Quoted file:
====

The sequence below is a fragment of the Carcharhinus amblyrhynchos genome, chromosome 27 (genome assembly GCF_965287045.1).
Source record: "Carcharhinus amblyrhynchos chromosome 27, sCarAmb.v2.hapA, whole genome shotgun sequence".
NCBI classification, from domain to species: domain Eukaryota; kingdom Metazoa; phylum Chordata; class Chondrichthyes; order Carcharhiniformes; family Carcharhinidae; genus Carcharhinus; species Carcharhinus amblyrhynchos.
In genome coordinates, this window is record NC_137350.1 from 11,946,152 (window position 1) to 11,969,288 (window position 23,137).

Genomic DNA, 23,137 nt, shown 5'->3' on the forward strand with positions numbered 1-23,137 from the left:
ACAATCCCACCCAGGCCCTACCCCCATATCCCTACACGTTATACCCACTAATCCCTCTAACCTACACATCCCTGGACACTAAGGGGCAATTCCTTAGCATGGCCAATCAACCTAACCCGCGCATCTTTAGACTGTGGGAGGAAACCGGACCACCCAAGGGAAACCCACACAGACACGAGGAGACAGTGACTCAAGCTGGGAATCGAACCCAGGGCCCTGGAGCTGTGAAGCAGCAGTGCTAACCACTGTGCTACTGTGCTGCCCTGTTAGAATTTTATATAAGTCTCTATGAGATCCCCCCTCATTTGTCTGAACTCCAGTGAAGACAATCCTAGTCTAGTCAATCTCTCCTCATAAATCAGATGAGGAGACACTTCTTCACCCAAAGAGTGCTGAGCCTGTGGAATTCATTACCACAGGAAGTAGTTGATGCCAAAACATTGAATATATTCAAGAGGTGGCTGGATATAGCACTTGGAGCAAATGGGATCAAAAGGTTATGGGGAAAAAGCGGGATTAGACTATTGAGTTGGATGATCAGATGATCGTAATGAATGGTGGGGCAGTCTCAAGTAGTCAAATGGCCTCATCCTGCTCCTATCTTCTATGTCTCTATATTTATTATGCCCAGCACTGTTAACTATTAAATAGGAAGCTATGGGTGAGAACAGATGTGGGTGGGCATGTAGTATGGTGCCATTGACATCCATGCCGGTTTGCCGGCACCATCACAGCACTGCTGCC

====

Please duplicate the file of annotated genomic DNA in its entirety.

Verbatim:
The sequence below is a fragment of the Carcharhinus amblyrhynchos genome, chromosome 27 (genome assembly GCF_965287045.1).
Source record: "Carcharhinus amblyrhynchos chromosome 27, sCarAmb.v2.hapA, whole genome shotgun sequence".
NCBI classification, from domain to species: domain Eukaryota; kingdom Metazoa; phylum Chordata; class Chondrichthyes; order Carcharhiniformes; family Carcharhinidae; genus Carcharhinus; species Carcharhinus amblyrhynchos.
In genome coordinates, this window is record NC_137350.1 from 11,946,152 (window position 1) to 11,969,288 (window position 23,137).

Genomic DNA, 23,137 nt, shown 5'->3' on the forward strand with positions numbered 1-23,137 from the left:
ACAATCCCACCCAGGCCCTACCCCCATATCCCTACACGTTATACCCACTAATCCCTCTAACCTACACATCCCTGGACACTAAGGGGCAATTCCTTAGCATGGCCAATCAACCTAACCCGCGCATCTTTAGACTGTGGGAGGAAACCGGACCACCCAAGGGAAACCCACACAGACACGAGGAGACAGTGACTCAAGCTGGGAATCGAACCCAGGGCCCTGGAGCTGTGAAGCAGCAGTGCTAACCACTGTGCTACTGTGCTGCCCTGTTAGAATTTTATATAAGTCTCTATGAGATCCCCCCTCATTTGTCTGAACTCCAGTGAAGACAATCCTAGTCTAGTCAATCTCTCCTCATAAATCAGATGAGGAGACACTTCTTCACCCAAAGAGTGCTGAGCCTGTGGAATTCATTACCACAGGAAGTAGTTGATGCCAAAACATTGAATATATTCAAGAGGTGGCTGGATATAGCACTTGGAGCAAATGGGATCAAAAGGTTATGGGGAAAAAGCGGGATTAGACTATTGAGTTGGATGATCAGATGATCGTAATGAATGGTGGGGCAGTCTCAAGTAGTCAAATGGCCTCATCCTGCTCCTATCTTCTATGTCTCTATATTTATTATGCCCAGCACTGTTAACTATTAAATAGGAAGCTATGGGTGAGAACAGATGTGGGTGGGCATGTAGTATGGTGCCATTGACATCCATGCCGGTTTGCCGGCACCATCACAGCACTGCTGCC